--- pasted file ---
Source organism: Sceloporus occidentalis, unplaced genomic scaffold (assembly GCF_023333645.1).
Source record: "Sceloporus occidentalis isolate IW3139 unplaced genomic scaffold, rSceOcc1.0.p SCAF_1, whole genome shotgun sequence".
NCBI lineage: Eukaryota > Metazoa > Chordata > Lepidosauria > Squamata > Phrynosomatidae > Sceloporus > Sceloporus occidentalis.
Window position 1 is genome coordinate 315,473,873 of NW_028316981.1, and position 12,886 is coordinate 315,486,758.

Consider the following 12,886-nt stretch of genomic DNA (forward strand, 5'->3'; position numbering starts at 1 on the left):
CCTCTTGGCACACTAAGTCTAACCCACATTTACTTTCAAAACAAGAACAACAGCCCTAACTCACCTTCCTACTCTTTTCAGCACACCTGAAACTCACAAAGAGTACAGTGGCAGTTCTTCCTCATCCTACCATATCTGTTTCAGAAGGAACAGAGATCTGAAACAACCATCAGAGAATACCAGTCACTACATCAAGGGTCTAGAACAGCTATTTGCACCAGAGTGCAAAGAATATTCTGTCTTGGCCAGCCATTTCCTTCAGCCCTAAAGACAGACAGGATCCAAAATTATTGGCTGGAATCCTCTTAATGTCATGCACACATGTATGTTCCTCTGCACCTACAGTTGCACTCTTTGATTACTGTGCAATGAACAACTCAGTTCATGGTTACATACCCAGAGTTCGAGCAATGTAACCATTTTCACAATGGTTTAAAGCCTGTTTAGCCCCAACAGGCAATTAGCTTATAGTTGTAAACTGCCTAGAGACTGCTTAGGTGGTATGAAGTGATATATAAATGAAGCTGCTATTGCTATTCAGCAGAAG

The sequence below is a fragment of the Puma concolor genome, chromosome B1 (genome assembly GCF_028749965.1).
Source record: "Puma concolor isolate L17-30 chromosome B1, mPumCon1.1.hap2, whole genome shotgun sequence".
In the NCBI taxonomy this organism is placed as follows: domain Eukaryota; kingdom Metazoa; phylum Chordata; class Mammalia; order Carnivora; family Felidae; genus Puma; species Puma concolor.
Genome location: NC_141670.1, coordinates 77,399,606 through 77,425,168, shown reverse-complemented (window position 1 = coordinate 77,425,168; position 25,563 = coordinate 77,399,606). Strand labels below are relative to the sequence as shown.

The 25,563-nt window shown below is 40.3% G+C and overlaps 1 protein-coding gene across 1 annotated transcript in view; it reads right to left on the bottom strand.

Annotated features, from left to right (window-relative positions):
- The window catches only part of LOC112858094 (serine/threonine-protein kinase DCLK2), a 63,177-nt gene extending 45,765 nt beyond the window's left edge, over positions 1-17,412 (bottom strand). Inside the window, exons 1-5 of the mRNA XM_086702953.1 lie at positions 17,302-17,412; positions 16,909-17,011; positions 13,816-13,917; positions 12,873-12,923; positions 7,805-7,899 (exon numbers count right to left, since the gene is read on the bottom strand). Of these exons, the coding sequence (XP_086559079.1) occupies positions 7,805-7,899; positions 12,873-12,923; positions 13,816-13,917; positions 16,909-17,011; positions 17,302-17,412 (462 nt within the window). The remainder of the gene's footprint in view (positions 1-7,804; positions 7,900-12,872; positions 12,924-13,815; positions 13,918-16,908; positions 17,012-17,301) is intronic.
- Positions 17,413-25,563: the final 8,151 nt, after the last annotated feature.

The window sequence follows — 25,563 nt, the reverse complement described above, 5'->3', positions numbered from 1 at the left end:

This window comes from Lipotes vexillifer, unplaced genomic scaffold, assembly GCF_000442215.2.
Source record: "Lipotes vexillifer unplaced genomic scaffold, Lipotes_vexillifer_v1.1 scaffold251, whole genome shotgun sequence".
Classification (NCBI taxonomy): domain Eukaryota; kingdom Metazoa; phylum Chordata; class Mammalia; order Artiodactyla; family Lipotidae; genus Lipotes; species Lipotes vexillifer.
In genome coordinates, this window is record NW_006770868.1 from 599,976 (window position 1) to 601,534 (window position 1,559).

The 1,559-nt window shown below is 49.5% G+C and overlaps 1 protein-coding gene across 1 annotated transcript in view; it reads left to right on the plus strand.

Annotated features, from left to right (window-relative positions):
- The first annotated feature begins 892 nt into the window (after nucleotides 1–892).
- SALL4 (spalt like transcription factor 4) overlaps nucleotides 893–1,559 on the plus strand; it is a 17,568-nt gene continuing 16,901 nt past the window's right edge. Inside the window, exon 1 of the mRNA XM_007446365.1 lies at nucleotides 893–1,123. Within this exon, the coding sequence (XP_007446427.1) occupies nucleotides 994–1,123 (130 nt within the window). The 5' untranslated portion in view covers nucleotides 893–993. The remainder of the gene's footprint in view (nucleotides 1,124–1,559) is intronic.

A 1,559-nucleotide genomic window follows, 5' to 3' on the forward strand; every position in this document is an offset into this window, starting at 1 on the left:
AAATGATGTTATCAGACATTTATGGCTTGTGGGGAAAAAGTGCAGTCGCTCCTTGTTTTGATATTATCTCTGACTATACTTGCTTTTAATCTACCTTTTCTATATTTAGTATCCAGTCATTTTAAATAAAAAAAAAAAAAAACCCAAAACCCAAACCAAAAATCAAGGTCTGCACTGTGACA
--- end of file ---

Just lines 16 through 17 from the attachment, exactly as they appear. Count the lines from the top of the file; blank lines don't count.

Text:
This window comes from Lipotes vexillifer, unplaced genomic scaffold, assembly GCF_000442215.2.
Source record: "Lipotes vexillifer unplaced genomic scaffold, Lipotes_vexillifer_v1.1 scaffold251, whole genome shotgun sequence".